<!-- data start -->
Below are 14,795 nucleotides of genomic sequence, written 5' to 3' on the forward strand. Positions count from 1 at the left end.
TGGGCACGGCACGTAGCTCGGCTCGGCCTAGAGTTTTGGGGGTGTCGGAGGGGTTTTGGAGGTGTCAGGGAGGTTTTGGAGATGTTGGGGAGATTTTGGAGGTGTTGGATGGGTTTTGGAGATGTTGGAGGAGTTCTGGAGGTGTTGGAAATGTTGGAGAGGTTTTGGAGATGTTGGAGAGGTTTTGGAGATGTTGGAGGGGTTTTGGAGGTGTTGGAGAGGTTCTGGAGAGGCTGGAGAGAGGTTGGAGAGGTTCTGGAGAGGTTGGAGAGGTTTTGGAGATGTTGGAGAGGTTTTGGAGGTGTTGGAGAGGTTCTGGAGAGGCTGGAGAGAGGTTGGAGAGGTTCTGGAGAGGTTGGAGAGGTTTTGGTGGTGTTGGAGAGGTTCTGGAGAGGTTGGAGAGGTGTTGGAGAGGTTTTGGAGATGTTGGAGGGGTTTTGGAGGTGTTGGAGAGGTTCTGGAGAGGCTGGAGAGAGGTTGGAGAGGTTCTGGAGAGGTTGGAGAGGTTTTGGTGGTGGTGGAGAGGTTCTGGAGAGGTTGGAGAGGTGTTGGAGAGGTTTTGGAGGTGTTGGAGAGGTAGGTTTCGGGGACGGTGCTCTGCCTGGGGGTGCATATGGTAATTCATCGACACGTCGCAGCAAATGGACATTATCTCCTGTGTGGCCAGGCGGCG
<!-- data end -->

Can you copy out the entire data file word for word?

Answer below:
Below are 14,795 nucleotides of genomic sequence, written 5' to 3' on the forward strand. Positions count from 1 at the left end.
TGGGCACGGCACGTAGCTCGGCTCGGCCTAGAGTTTTGGGGGTGTCGGAGGGGTTTTGGAGGTGTCAGGGAGGTTTTGGAGATGTTGGGGAGATTTTGGAGGTGTTGGATGGGTTTTGGAGATGTTGGAGGAGTTCTGGAGGTGTTGGAAATGTTGGAGAGGTTTTGGAGATGTTGGAGAGGTTTTGGAGATGTTGGAGGGGTTTTGGAGGTGTTGGAGAGGTTCTGGAGAGGCTGGAGAGAGGTTGGAGAGGTTCTGGAGAGGTTGGAGAGGTTTTGGAGATGTTGGAGAGGTTTTGGAGGTGTTGGAGAGGTTCTGGAGAGGCTGGAGAGAGGTTGGAGAGGTTCTGGAGAGGTTGGAGAGGTTTTGGTGGTGTTGGAGAGGTTCTGGAGAGGTTGGAGAGGTGTTGGAGAGGTTTTGGAGATGTTGGAGGGGTTTTGGAGGTGTTGGAGAGGTTCTGGAGAGGCTGGAGAGAGGTTGGAGAGGTTCTGGAGAGGTTGGAGAGGTTTTGGTGGTGGTGGAGAGGTTCTGGAGAGGTTGGAGAGGTGTTGGAGAGGTTTTGGAGGTGTTGGAGAGGTAGGTTTCGGGGACGGTGCTCTGCCTGGGGGTGCATATGGTAATTCATCGACACGTCGCAGCAAATGGACATTATCTCCTGTGTGGCCAGGCGGCG